Even if the oil recovers and the job market in the Middle East steadies, workers from countries with bad Covid-19 records will find it impossible to get jobs in the region
The Italian in town was recounting this almost absurd story.
He has been in Dhaka for quite some time and wanted a break in a South Asian country in February. The Covid-19 pandemic had already started ravaging the world and Italy had turned into a hotspot.
His visa was flatly denied because his country was in the clutches of the pandemic. The Italian argued that he has not been to Italy in the last six months. But that fact did not help his case.
So he went to a South East Asian country instead. They did honour his visa application.
He returned to Dhaka quickly just as the airports started closing and watched the havoc being wrecked by this microscopic thing inhabiting the grey world of the living and the nonliving.
But then Italy had fought back the virus successfully and re-opened its economy. Bored by Dhaka life, the Italian again applied for a visa for the same South East Asian country. This time it was refused because the visa officer said he is in Bangladesh which is going through a sweeping infection.
The story just is a foreshadow of how travel would become difficult in the New Normal of the after-Covid (AC) era. The recent refusal of Japan to let Bangladeshis in because of suspect virus test results is another reminder of what is at stake in the AC future if Bangladesh cannot successfully control the coronavirus. Not only Japan, South Korea has also sounded the alarm at Bangladesh's Covid-19 test reliability.
It is most likely that countries would open their airports in green corridors in the AC era. This means countries that have brought the virus under control will only open their gates to each other in green zones just as China and Korea have re-established air routes. So have Germany and Greece.
Inability to successfully contain the virus will mean being ostracised by the world.
The AC travelling will also be a very different experience from BC (before Covid) just as the 9/11 attack in the US has changed air travel forever. Who had ever thought of suffering the indignities of taking off shoes and belts, passing through scanners that can violate your privacy completely by imaging your naked body, not being able to carry water bottles and any liquid over 100ml for that matter, and not uttering the word Bomb even jokingly just to get on a plane?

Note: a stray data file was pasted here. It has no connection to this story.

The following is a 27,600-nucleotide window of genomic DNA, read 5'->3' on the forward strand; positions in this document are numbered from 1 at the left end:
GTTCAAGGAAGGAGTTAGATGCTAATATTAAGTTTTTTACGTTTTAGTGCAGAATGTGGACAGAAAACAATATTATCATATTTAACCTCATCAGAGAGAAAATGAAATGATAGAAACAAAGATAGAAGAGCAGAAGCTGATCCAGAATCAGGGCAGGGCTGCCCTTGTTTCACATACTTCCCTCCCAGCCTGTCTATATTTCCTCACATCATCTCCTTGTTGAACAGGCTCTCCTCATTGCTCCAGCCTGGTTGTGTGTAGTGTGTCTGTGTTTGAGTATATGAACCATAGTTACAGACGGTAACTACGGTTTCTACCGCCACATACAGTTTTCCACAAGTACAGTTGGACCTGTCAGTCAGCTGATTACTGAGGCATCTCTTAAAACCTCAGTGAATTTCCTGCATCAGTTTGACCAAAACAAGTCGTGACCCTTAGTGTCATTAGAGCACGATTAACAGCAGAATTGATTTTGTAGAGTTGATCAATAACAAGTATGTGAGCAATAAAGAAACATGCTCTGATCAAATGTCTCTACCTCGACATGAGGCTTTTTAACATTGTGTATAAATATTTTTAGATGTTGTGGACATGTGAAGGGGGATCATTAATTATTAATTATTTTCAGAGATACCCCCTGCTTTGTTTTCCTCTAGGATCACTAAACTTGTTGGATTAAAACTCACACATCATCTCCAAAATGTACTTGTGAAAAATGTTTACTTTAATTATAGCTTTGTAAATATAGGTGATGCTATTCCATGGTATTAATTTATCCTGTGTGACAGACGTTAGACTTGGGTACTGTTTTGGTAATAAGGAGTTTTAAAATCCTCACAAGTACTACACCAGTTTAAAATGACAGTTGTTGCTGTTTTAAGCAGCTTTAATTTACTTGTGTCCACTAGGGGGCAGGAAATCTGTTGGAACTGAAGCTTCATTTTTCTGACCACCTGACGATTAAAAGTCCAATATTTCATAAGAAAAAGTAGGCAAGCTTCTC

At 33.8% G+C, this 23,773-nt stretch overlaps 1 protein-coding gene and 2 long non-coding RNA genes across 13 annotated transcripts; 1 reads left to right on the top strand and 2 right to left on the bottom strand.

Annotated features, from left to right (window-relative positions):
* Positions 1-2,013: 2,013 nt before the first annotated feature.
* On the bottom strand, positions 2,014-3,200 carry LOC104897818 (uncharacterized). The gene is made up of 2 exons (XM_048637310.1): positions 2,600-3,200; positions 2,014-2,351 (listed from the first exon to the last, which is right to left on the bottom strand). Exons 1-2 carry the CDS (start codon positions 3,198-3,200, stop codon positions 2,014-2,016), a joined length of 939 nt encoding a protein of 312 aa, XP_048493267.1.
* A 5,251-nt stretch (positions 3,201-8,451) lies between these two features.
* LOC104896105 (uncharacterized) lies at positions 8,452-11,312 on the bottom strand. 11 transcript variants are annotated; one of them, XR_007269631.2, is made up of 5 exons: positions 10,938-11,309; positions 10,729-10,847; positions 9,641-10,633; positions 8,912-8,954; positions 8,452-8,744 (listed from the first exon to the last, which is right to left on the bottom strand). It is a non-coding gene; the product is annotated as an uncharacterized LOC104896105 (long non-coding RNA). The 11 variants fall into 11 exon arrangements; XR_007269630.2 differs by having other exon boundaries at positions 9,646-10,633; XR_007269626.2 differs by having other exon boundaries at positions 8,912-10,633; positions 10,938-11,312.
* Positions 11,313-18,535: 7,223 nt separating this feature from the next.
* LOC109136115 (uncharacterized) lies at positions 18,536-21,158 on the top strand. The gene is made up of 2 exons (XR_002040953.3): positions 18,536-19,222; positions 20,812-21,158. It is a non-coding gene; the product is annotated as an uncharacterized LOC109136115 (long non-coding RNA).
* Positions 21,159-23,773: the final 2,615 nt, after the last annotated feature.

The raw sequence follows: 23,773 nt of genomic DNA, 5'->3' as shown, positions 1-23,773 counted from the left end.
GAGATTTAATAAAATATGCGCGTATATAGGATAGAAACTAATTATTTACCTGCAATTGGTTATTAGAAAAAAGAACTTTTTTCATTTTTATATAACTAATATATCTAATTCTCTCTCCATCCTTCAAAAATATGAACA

So will the AC era change travel norms for sure.
The procedures will be complicated by requiring to file lots of health facts. Biosafety tax will be levied and it will be higher for people travelling from countries with poor record of fighting the pandemic. It will only mean higher ticket prices and even longer travel time for all of us.
Higher ticket price is not the only penalty that will accompany the failure to fight the coronavirus. The scope, size and scale of the disruption will be much higher. The travel restrictions will have deeper ramifications on the economy, education, knowledge and health of all living persons in the world.
Even if the oil recovers and the job market in the Middle East steadies, workers from countries with bad Covid-19 records will find it impossible to get jobs in the region.
Increasing FDI is a major concern of the government. Recent attempts by Bangladesh to woo companies relocating their manufacturing facilities away from China to other countries will not bear any fruits if the country cannot bring the pandemic under control, if not totally eliminate it. Authorities are reported to be working to persuade Japanese companies to consider Bangladesh as their choice if and when they move their investments out of China.
The Japanese are sure to look at many factors before choosing Bangladesh but it is a certainty that the Covid-19 situation in the country will be among the topmost items to be ticked off in their checklist.
Students who have enrolled in foreign universities are already stuck as airlines have grounded their fleet. They will not be able to sit in the classrooms of their chosen universities in the AC era if their countries make a poor show in Covid fighting.
Lost business meetings will hurt enterprises dearly. Thousands of patients looking for better treatment abroad will be denied the scope.
Countries with poor show in this coronavirus theatre will have to become more inward looking. Surely the tide of the pandemic will recede one day, but the detritus left behind by it will be too unpleasant to bear for the countries with less than stellar performance in stemming the virus.